When they withdrew in 2015, we should all have taken note.
Black Friday simply skews sales patterns between November and December.
It doesn’t grow the market. Worse still, it destroys margin.
Anyone can liquidate stock if you sell it cheaply enough, but if you want a sustainable business, you need to generate sustainable’ returns that allow you to invest in the future.
3. Nothing is free
Of course there are short-term market share gains to be won by retailers that choose to use Black Friday discounting to grow their business.
Online retailers who are worried about customer confidence in their delivery speed nearer Christmas are also likely to benefit most from bringing sales forward.
But nothing is free.
We all need to think about next year when we discount this year because customers have long memories.
Next year the discount will have to be deeper to get the same result.
Fat Face won’t be participating in Black Friday discounts. We never have.
We’re running our ‘Thanks 4 Giving’ campaign again instead.
The good news is that I think this year will more or less see the death of Black Friday on the UK high street anyway
Last year we raised almost £200,000, which was donated locally to over 200 charities.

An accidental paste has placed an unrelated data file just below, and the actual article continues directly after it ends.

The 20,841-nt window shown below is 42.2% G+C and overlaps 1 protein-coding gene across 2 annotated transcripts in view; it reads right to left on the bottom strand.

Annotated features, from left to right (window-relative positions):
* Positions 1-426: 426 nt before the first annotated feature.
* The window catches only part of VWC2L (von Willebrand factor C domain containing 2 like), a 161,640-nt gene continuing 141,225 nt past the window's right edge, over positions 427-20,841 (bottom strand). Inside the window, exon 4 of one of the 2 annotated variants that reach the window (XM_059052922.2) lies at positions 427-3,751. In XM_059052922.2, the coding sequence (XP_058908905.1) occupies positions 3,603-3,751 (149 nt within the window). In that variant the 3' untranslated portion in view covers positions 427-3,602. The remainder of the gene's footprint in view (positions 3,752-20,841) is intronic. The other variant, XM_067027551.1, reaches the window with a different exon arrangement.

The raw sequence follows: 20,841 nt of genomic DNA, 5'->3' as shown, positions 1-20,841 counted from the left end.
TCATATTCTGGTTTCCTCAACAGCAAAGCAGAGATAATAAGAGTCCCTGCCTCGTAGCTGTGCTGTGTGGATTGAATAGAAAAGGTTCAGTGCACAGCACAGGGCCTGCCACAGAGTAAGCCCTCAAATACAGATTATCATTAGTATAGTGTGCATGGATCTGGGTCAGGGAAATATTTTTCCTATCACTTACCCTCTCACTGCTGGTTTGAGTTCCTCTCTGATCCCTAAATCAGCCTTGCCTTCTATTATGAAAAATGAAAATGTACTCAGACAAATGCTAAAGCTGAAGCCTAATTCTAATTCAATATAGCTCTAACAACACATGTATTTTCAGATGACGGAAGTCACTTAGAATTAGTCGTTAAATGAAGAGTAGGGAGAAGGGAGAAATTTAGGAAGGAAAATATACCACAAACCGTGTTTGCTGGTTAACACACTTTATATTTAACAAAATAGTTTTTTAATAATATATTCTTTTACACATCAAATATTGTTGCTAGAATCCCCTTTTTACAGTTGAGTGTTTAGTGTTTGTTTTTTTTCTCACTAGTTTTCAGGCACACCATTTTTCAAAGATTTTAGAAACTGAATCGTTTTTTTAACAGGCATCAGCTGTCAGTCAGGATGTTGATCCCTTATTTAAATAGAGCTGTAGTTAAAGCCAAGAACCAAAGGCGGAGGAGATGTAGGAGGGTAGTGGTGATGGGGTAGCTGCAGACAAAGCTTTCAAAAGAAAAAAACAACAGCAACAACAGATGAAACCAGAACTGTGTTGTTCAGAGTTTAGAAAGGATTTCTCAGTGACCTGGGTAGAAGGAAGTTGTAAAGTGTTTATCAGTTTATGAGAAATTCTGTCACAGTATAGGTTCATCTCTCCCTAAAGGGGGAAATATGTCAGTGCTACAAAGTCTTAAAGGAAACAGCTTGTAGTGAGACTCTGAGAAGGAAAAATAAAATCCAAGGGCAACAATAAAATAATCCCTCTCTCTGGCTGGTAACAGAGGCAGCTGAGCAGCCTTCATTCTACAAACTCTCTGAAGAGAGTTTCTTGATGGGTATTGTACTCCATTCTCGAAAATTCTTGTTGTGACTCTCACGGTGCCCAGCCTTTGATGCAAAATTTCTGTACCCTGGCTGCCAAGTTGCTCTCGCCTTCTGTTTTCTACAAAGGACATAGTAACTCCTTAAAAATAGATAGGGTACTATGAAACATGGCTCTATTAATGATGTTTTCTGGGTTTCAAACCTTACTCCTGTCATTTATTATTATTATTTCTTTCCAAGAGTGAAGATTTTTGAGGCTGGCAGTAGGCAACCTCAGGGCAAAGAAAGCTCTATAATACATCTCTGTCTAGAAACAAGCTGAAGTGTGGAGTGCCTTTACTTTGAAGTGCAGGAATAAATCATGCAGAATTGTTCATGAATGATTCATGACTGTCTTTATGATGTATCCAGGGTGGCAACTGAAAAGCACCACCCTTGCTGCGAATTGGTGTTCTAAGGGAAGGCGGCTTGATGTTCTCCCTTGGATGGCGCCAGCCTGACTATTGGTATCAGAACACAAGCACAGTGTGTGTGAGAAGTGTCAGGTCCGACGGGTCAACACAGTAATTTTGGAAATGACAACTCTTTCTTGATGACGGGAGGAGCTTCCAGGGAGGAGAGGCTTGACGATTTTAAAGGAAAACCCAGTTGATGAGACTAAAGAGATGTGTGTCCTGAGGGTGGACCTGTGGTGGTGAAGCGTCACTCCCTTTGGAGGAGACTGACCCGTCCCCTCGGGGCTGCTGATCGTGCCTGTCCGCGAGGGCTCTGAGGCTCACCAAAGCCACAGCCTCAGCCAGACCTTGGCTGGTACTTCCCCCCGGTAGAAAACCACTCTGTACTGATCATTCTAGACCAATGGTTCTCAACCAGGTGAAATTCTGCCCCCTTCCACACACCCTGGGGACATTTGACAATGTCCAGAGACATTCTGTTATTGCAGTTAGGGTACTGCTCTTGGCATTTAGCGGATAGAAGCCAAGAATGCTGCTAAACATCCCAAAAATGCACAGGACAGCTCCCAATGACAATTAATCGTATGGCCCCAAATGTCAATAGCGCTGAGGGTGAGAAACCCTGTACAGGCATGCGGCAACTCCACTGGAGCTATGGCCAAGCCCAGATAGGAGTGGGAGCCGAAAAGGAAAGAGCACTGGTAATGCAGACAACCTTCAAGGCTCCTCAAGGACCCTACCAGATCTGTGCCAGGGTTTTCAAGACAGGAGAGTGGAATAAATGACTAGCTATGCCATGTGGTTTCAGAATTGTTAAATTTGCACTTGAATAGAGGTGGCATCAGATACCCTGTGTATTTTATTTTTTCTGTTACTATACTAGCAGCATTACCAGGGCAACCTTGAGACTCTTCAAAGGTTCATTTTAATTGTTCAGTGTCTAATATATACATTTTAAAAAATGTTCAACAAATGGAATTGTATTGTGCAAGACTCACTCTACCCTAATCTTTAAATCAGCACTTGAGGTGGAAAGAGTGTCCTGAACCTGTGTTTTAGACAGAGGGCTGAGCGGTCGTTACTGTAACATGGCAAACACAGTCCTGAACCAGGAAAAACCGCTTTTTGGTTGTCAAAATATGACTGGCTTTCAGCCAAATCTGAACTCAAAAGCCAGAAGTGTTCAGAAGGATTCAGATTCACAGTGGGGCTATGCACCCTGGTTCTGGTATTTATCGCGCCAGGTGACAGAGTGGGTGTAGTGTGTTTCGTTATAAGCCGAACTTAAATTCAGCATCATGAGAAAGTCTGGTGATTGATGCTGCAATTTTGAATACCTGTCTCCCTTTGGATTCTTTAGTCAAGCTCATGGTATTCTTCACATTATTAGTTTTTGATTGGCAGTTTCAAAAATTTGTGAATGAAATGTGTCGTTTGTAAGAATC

Instead of discounting we are donating a percentage of our profits generated over Black Friday weekend.
You might be interested to know that this is also our approach in the US itself, where we have opened four stores this year.
The good news is that I think this year will more or less see the death of Black Friday on the UK high street anyway.
I’m sure that the online operators will keep plugging away, but frankly customers are too smart to let this madness continue.
Customers want transparency and simple, honest pricing.
They also want a more vibrant, differentiated high street that captures their imagination again.
So why don’t we change the agenda for 2017.
Less talk about discounting and Black Friday and more action that encourages great design, service, quality, value, innovation and trust.
Then customers will be happy to pay the prices charged because they understand real value for money better than all of us.
Anthony Thompson, chief executive, Fat Face